Saturday, November 1, 2008

Make My Day

The insights and reflections of McHenry County residents, some of whom write to me directly at P.O. Box 1222, Woodstock, IL 60098, indicate that they are, indeed, not helpless. They (you) might feel helpless at times, but you aren't!

Let's hope that the Illinois Open Meetings Act is not used just to wrap the fish bones on the way to the garbage can. Notice of Special Meetings of the McHenry County Sheriff's Department Merit Commission and the Woodstock Board of Fire and Police Commissioners is not just a nicety. It is required - by law. Notice is to be posted in public places (assuming you can find out where they are and read them in time) and on the government's website. (City of Woodstock - hint, hint)

Who's next? Rumor has it that some unlucky law enforcement officer's neck is being measured for the next length of rope from Ace Hardware.

Did this peace officer toe the line and stand for what is "right"?

I remember doing that in a class in Colorado one night. A lieutenant had set up a weapons check at the beginning of class. I was willing to allow the Department's armorer to examine my duty weapon, but I insisted on being present because the armorer had a reputation for destroying guns. I had just had the weapon repaired by an outside gunsmith. As far as I was concerned, he could look at it and he could dry-fire it, but he was not even to pick up a screwdriver to remove the grips.

The lieutenant insisted that I leave my weapon on the inspection table and enter the classroom. I didn't. I wrote the Sheriff a long letter, and within a week the policy changed. After that, weapons would be inspected only at the range and deputies were required to fire their weapons to confirm that they worked correctly.

What happens locally, when an officer (police officer or deputy) bucks the orders of a superior? What if the orders are wrong, either procedurally or at law?

What if you are told to do something that is clearly illegal, such as write a report that is not truthful, omit a significant fact (or more than one) which would completely change the fault, or refuse to carry out an order that is wrong?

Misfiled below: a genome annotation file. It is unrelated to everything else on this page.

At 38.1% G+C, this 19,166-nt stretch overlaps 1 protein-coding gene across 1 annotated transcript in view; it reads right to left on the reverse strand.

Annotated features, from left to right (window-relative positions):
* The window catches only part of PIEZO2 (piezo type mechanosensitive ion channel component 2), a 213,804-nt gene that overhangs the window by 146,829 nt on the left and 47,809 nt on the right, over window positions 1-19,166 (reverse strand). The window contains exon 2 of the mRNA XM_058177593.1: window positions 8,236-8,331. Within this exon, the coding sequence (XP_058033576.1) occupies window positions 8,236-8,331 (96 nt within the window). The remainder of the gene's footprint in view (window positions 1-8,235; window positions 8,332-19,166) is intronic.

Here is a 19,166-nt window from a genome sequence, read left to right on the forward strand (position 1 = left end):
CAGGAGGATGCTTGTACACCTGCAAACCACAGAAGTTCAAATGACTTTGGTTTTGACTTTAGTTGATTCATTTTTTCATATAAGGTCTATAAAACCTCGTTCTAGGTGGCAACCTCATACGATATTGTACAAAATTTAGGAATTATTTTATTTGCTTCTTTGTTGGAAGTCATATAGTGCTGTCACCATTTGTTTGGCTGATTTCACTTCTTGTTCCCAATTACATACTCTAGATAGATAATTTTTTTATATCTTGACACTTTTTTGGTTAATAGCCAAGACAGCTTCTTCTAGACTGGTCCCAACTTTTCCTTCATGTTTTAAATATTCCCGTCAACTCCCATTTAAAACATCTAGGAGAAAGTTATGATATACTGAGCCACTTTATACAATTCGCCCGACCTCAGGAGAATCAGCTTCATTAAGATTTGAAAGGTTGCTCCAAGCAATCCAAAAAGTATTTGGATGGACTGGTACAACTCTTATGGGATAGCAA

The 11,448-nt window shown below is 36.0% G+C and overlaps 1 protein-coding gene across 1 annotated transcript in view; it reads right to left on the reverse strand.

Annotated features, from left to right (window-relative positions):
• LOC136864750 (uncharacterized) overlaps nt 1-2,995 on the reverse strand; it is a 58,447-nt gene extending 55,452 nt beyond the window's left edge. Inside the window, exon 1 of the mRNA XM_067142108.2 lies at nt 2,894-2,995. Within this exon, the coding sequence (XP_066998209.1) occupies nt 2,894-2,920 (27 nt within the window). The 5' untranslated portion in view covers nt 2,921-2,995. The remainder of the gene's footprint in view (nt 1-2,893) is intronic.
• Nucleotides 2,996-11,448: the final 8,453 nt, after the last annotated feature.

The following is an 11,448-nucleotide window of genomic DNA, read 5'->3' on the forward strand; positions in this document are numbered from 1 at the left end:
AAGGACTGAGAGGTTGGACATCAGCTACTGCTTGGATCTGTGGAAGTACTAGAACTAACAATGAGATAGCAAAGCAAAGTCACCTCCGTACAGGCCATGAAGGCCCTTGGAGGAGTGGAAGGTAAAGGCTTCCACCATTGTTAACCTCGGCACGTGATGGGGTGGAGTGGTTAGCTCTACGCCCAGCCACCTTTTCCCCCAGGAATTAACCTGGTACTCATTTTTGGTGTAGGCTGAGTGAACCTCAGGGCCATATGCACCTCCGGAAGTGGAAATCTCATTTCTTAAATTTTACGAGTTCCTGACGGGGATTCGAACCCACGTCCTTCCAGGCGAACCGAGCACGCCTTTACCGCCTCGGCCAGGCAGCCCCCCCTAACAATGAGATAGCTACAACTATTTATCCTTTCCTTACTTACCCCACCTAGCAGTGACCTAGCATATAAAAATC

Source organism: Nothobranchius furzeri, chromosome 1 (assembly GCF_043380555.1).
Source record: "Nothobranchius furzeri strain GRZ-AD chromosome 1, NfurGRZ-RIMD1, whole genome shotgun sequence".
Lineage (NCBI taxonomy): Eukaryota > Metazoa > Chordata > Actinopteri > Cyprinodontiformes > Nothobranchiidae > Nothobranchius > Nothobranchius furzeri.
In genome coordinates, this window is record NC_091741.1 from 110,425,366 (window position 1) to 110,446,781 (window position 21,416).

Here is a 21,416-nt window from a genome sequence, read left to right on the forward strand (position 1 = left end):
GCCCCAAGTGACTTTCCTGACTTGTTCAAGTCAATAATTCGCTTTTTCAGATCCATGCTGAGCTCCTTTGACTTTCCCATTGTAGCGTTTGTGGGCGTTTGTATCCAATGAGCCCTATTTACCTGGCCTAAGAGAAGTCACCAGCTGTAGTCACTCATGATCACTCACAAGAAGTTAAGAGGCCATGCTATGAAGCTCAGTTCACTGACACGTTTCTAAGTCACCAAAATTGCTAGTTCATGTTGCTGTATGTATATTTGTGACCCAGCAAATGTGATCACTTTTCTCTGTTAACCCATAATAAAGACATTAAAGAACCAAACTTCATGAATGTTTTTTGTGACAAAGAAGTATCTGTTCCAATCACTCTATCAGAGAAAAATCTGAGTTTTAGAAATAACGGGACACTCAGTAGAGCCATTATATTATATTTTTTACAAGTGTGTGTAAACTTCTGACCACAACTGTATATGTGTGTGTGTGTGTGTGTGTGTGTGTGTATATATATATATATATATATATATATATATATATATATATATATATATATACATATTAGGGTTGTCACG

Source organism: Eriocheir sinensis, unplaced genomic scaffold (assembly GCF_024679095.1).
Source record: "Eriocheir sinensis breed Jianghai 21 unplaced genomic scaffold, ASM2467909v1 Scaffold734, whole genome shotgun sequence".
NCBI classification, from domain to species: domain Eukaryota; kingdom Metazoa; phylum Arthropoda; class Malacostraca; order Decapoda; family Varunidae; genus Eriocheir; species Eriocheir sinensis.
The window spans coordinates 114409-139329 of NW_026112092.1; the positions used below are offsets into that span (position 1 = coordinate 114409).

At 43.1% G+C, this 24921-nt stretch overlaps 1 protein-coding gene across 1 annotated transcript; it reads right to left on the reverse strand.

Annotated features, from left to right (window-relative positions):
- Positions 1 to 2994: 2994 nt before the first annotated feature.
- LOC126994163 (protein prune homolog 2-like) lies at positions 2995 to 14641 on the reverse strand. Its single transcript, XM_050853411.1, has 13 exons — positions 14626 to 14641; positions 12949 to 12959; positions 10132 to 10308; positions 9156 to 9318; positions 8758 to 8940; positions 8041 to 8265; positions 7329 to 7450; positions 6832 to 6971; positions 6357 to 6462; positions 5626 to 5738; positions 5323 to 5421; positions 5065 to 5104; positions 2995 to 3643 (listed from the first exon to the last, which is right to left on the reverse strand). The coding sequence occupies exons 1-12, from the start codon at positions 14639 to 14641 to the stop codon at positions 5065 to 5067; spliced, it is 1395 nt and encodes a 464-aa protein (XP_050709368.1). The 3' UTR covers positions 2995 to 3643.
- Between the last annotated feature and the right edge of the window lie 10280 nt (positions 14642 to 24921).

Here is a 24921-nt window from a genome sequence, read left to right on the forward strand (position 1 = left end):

Is that "subordination" and worthy of being keel-hauled and dragged before the Merit Board or the Board of Fire and Police Commissioners?

And what if, in the course of all this, information that is lawfully "protected" is released to the public? Employment information is supposed to be confidential. Health information of employees is supposed to be confidential. The federal Health Insurance Portability and Accountability Act (HIPAA) law grants privacy. Why aren't violations prosecuted?

If you know of wrongs but cannot blow the whistle, even with the laws that are to protect the Whistleblower (and we all know how well they all work, don't we?), drop me an e-mail or send me a letter.


find the owners manual you fool said...

"Way back when..." dry firing of most weapons carried the potential to do harm to them. I'm surpised that you would allow that.

Gus said...

You raise a valid point. I read the manual for a small automatic recently, and it recommended against dry-firing.

I asked a proprietor at a range about this recently. I'll have to admit that I don't recall his technical answer but it had to do with where the firing pin might fall.

"Way back when" was a time when that department would not allow deputies to carry automatics. In fact, you couldn't even carry a .357. Everyone had to carry .38s, so that the ammo of any deputy would fit the weapon of any other deputy.

Since we were out in the wild West, I guess the bosses thought a surviving deputy in a shoot-out would crawl from one body to another, looking for spare ammo!

Regarding that particular armorer, I thought it better to hand him an empty weapon to dry-fire than to hand him a loaded weapon and watch while he pulled the trigger!

find the owners manual you fool said...

No, harm to the weapon.